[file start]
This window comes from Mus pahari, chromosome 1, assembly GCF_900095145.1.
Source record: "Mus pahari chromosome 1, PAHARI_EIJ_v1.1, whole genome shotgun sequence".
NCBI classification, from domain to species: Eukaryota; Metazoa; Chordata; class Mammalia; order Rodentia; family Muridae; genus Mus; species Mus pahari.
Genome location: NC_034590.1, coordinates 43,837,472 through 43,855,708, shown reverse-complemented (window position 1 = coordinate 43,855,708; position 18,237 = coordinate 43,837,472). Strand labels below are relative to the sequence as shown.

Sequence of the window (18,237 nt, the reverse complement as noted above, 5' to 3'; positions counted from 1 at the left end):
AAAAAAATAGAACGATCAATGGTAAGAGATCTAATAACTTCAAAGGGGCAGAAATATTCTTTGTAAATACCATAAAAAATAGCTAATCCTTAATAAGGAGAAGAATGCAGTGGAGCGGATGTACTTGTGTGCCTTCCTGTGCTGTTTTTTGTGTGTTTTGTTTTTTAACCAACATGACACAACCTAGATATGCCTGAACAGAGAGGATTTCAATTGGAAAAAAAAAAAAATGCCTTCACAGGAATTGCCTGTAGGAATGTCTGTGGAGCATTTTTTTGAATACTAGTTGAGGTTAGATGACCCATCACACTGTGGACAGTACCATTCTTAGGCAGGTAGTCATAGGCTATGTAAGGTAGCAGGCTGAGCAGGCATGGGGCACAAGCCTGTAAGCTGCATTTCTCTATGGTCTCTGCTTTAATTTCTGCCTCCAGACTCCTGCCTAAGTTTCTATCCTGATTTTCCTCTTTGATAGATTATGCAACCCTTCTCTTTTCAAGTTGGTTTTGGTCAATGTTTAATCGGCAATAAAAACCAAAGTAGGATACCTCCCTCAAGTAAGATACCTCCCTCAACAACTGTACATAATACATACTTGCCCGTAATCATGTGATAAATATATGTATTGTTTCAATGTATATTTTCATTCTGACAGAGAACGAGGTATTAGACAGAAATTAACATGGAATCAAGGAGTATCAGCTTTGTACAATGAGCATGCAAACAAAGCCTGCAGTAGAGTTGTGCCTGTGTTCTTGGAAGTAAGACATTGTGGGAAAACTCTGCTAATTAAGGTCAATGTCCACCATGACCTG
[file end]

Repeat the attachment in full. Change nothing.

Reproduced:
This window comes from Mus pahari, chromosome 1, assembly GCF_900095145.1.
Source record: "Mus pahari chromosome 1, PAHARI_EIJ_v1.1, whole genome shotgun sequence".
NCBI classification, from domain to species: Eukaryota; Metazoa; Chordata; class Mammalia; order Rodentia; family Muridae; genus Mus; species Mus pahari.
Genome location: NC_034590.1, coordinates 43,837,472 through 43,855,708, shown reverse-complemented (window position 1 = coordinate 43,855,708; position 18,237 = coordinate 43,837,472). Strand labels below are relative to the sequence as shown.

Sequence of the window (18,237 nt, the reverse complement as noted above, 5' to 3'; positions counted from 1 at the left end):
AAAAAAATAGAACGATCAATGGTAAGAGATCTAATAACTTCAAAGGGGCAGAAATATTCTTTGTAAATACCATAAAAAATAGCTAATCCTTAATAAGGAGAAGAATGCAGTGGAGCGGATGTACTTGTGTGCCTTCCTGTGCTGTTTTTTGTGTGTTTTGTTTTTTAACCAACATGACACAACCTAGATATGCCTGAACAGAGAGGATTTCAATTGGAAAAAAAAAAAAATGCCTTCACAGGAATTGCCTGTAGGAATGTCTGTGGAGCATTTTTTTGAATACTAGTTGAGGTTAGATGACCCATCACACTGTGGACAGTACCATTCTTAGGCAGGTAGTCATAGGCTATGTAAGGTAGCAGGCTGAGCAGGCATGGGGCACAAGCCTGTAAGCTGCATTTCTCTATGGTCTCTGCTTTAATTTCTGCCTCCAGACTCCTGCCTAAGTTTCTATCCTGATTTTCCTCTTTGATAGATTATGCAACCCTTCTCTTTTCAAGTTGGTTTTGGTCAATGTTTAATCGGCAATAAAAACCAAAGTAGGATACCTCCCTCAAGTAAGATACCTCCCTCAACAACTGTACATAATACATACTTGCCCGTAATCATGTGATAAATATATGTATTGTTTCAATGTATATTTTCATTCTGACAGAGAACGAGGTATTAGACAGAAATTAACATGGAATCAAGGAGTATCAGCTTTGTACAATGAGCATGCAAACAAAGCCTGCAGTAGAGTTGTGCCTGTGTTCTTGGAAGTAAGACATTGTGGGAAAACTCTGCTAATTAAGGTCAATGTCCACCATGACCTG